[Python-ideas] tweaking the file system path protocol

Brett Cannon brett at python.org
Tue May 23 13:04:29 EDT 2017

On Tue, 23 May 2017 at 03:13 Wolfgang Maier <
wolfgang.maier at biologie.uni-freiburg.de> wrote:

> What do you think of this idea for a slight modification to os.fspath:
> the current version checks whether its arg is an instance of str, bytes
> or any subclass and, if so, returns the arg unchanged. In all other
> cases it tries to call the type's __fspath__ method to see if it can get
> str, bytes, or a subclass thereof this way.
> My proposal is to change this to:
> 1) check whether the type of the argument is str or bytes *exactly*; if
> so, return the argument unchanged
> 2) check wether __fspath__ can be called on the type and returns an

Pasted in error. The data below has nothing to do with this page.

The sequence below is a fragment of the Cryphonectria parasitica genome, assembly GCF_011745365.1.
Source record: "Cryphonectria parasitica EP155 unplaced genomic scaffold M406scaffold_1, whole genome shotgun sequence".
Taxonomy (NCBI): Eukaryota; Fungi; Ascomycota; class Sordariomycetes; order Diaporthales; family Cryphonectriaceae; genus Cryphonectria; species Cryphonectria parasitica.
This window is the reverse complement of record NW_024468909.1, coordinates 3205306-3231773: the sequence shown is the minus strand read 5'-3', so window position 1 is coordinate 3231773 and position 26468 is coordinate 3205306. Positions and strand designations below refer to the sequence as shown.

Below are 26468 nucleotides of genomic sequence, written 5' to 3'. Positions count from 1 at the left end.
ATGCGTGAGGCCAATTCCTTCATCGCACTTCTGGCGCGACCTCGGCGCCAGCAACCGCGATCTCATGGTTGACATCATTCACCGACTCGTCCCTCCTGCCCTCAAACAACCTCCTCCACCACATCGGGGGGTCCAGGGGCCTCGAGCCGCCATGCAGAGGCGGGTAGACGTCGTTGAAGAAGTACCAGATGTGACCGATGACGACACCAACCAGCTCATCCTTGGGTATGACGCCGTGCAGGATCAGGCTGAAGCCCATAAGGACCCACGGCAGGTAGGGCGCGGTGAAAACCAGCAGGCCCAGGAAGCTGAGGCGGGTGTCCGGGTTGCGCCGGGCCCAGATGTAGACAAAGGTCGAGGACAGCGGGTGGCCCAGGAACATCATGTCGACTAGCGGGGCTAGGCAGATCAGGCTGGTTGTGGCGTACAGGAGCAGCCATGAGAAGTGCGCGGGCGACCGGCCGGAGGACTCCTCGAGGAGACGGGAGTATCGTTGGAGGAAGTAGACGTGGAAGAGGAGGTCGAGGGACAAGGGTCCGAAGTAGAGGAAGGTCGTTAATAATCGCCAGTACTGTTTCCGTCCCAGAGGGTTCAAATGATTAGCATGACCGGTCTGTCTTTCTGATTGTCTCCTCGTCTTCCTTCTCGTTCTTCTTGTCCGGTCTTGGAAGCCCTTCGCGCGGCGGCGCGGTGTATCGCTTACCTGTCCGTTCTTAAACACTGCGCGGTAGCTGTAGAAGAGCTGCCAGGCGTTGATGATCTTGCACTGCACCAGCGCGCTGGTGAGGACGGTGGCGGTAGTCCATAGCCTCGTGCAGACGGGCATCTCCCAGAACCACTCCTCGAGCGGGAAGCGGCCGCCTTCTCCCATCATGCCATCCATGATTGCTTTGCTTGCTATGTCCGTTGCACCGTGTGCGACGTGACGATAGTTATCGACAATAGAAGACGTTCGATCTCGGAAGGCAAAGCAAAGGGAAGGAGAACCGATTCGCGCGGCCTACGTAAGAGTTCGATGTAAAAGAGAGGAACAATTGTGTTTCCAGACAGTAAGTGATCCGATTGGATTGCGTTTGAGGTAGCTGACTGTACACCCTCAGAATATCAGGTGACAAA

> instance of str, bytes, or any subclass (just like in the current version)
> 3) check whether the type is a subclass of str or bytes and, if so,
> return it unchanged
> This would have the following implications:
> a) it would speed up the very common case when the arg is either a str
> or a bytes instance exactly
> b) user-defined classes that inherit from str or bytes could control
> their path representation just like any other class
> c) subclasses of str/bytes that don't define __fspath__ would still work
> like they do now, but their processing would be slower
> d) subclasses of str/bytes that accidentally define a __fspath__ method
> would change their behavior
> I think cases c) and d) could be sufficiently rare that the pros
> outweigh the cons?

What exactly is the performance issue you are having that is leading to
this proposal? I ask because b) and d) change semantics and so it's not a
small thing to make this change at this point since Python 3.6 has been
released. So unless there's a major performance impact I'm reluctant to
want to change it at this point.
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